Belfast Telegraph

Trade war fears wipe nearly £45bn off FTSE 100 in biggest one-day fall in a year

Stocks were suffering amid fears of an escalating global trade war, centred around the US and China.

US President Donald Trump is talking tough on trade (Niall Carson/PA)
US President Donald Trump is talking tough on trade (Niall Carson/PA)

Trade war fears have sparked a global equity sell-off and wiped nearly £45 billion off the FTSE 100, which suffered its worst one-day decline in over a year.

London’s blue chip index tumbled 2.24% or 172.43 points to end the day at 7,509.84 points, with similar losses logged across Europe where the French Cac 40 and German Dax slumped 1.9% and 2.4% respectively.

It was the largest one-day drop for the FTSE 100 since April 18 2017, when it fell 2.46%.

Major US indexes including the Dow Jones Industrial Average and S&P 500 were also down around 1.5% each in early trading.

Global stocks were suffering declines amid fears of an escalating global trade war centred on the relationship between the US and China.

Donald Trump’s administration in the US is now expected to announce plans to restrict Chinese investment across the country.

Fiona Cincotta, a market analyst at City Index, said: “Trade war fears appear to be ramping up almost daily. Initially traders were rather complacent that Trump’s threats were just a hardball negotiating tactic.

“However, he has more than proved that his intentions are far more serious and damaging; this realisation has struck market sentiment hard.”

The FTSE 100 slid more than 2.2% on Monday (PA)

The pound was also struggling to gain ground, trading flat against the US dollar at 1.326 and falling 0.1% versus the euro to trade at 1.134.

Brent crude prices slid by around 2% to 74.26 US dollars per barrel as profit-taking hit the oil market, which rose last week after an Opec meeting revealed plans for a smaller-than-expected rise in output from its members.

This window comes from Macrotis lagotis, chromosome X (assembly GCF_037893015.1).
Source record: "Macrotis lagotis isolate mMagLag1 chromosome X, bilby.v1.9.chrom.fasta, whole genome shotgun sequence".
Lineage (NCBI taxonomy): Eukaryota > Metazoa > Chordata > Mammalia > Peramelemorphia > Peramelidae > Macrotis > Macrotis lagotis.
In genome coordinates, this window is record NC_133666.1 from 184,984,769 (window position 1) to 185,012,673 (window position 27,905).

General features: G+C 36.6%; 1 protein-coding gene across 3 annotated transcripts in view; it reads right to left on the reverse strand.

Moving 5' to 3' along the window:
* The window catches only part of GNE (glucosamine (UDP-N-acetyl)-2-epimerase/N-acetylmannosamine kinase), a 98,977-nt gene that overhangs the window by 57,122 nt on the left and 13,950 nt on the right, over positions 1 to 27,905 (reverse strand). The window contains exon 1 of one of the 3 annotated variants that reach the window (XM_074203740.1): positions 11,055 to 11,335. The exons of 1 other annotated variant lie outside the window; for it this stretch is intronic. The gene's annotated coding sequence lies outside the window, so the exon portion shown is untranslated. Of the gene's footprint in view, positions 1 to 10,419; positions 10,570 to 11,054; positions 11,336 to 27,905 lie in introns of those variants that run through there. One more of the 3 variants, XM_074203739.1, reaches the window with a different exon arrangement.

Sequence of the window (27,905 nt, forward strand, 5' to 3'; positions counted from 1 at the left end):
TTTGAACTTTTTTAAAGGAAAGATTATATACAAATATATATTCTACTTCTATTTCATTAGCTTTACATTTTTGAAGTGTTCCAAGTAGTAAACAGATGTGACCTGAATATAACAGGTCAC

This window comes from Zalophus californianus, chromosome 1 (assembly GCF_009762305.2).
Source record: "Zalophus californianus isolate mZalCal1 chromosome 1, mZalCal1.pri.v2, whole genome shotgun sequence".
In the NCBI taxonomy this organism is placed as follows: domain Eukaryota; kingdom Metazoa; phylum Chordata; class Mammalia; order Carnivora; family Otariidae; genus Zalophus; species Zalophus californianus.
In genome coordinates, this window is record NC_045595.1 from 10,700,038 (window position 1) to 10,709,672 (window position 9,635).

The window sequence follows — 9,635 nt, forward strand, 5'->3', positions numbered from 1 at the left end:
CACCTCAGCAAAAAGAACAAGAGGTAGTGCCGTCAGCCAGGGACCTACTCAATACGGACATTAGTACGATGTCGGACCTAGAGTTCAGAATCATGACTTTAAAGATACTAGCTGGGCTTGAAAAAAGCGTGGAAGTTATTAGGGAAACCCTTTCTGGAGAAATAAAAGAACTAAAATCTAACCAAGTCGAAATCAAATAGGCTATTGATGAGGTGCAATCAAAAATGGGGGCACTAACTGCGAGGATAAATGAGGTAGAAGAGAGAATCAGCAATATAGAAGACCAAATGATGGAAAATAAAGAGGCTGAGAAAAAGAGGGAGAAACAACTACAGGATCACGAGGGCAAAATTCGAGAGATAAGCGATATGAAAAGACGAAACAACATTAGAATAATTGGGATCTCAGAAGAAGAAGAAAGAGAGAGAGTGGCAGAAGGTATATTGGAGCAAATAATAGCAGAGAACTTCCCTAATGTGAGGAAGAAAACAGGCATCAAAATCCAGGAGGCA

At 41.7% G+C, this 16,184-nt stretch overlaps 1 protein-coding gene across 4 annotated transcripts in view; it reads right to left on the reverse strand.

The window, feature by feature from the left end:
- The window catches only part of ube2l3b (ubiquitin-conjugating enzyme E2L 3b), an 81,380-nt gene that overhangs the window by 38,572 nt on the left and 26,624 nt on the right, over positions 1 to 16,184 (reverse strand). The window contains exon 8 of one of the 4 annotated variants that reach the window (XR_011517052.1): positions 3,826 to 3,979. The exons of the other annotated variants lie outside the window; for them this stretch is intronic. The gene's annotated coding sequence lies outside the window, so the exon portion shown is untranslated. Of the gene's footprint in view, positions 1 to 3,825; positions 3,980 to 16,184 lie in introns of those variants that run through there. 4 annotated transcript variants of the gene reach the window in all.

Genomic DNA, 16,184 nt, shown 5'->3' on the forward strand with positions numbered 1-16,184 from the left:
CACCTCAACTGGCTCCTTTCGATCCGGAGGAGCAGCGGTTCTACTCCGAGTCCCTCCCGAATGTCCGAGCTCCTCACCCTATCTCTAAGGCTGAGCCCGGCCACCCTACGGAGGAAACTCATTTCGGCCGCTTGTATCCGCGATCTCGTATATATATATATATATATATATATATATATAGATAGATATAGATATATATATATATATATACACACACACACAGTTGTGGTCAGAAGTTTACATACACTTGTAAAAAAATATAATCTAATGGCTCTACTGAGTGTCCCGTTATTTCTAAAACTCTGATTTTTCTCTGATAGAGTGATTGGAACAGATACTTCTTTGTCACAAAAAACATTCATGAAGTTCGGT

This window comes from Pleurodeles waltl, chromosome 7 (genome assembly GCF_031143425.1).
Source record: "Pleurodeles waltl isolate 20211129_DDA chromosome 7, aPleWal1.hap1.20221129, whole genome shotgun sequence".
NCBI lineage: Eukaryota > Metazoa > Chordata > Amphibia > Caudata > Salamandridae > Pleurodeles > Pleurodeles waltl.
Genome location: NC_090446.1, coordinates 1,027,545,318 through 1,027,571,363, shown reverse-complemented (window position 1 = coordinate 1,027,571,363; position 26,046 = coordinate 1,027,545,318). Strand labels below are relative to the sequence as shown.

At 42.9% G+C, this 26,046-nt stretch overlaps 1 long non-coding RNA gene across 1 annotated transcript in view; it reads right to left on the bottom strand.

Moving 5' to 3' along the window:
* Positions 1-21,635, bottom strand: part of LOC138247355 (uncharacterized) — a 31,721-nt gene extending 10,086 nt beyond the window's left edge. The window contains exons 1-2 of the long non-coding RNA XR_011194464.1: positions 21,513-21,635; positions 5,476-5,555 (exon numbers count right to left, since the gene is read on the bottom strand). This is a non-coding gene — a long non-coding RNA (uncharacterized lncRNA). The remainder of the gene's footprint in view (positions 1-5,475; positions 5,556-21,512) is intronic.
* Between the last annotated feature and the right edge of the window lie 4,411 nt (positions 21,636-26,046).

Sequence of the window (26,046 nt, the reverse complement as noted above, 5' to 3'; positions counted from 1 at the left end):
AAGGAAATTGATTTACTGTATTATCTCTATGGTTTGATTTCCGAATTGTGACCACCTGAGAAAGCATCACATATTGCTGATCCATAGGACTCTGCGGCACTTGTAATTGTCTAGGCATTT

The cartel has been curbing production in recent years amid fears of a global energy glut.

In UK stocks, Tesco fell 0.6p to 261.1p as the grocer said it would scrap its “Brand Guarantee” price-matching scheme, with plans to instead focus on lowering prices of everyday products.

Shares in HSBC were down 18.6p at 702.3p.

It came as the bank confirmed the retirement of finance director Iain Mackay, who will step down after a total of 11 years at the lender.

He will be replaced by RBS finance chief Ewen Stevenson.

Diageo shares slumped 65.5p to 2,681.5p after the drinks firm proposed upping its stake in Chinese liquor company Sichuan Shuijingfang to 60%, up from its current 39.71% holding, for 62 renminbi (£7.14) per share.

However, Diageo said the proposal does not represent a takeover bid, and does not create an obligation for Diageo to put in an offer for the Shanghai-listed drinks business.

Unilever fell 19.5p to 4,114p after acquiring a 75% stake in Italian personal care business Equilibra, a company specialising in “natural” hair care and skin products.

The consumer goods giant said the firm will be run as a separate business.

Away from the top tier, Inmarsat jumped 26.2p to 632.2p as French satellite group Eutelsat confirmed it was considering an offer for its British rival.

It comes just weeks after Inmarsat shot down a separate takeover approach from US satellite business Echostar for undervaluing the business.

Countrywide shares plunged 23.5p to 55p after the troubled estate agency issued a profit warning, saying a subdued property market would result in interim earnings coming in around £20 million lower than last year.

It does not expect the shortfall to be recovered in the second half of the year.

The only risers on the FTSE 100 were ITV up 0.4p at 177p, United Utilities Group up 0.4p at 751p, and Associated British Foods up 1p at 2,836p.

The biggest fallers on the FTSE 100 were Carnival down 528p at 4,215p, Micro Focus International down 71p at 1,293p, Glencore down 18.15p at 369p, and Anglo American down 76.8p at 1,620.2p.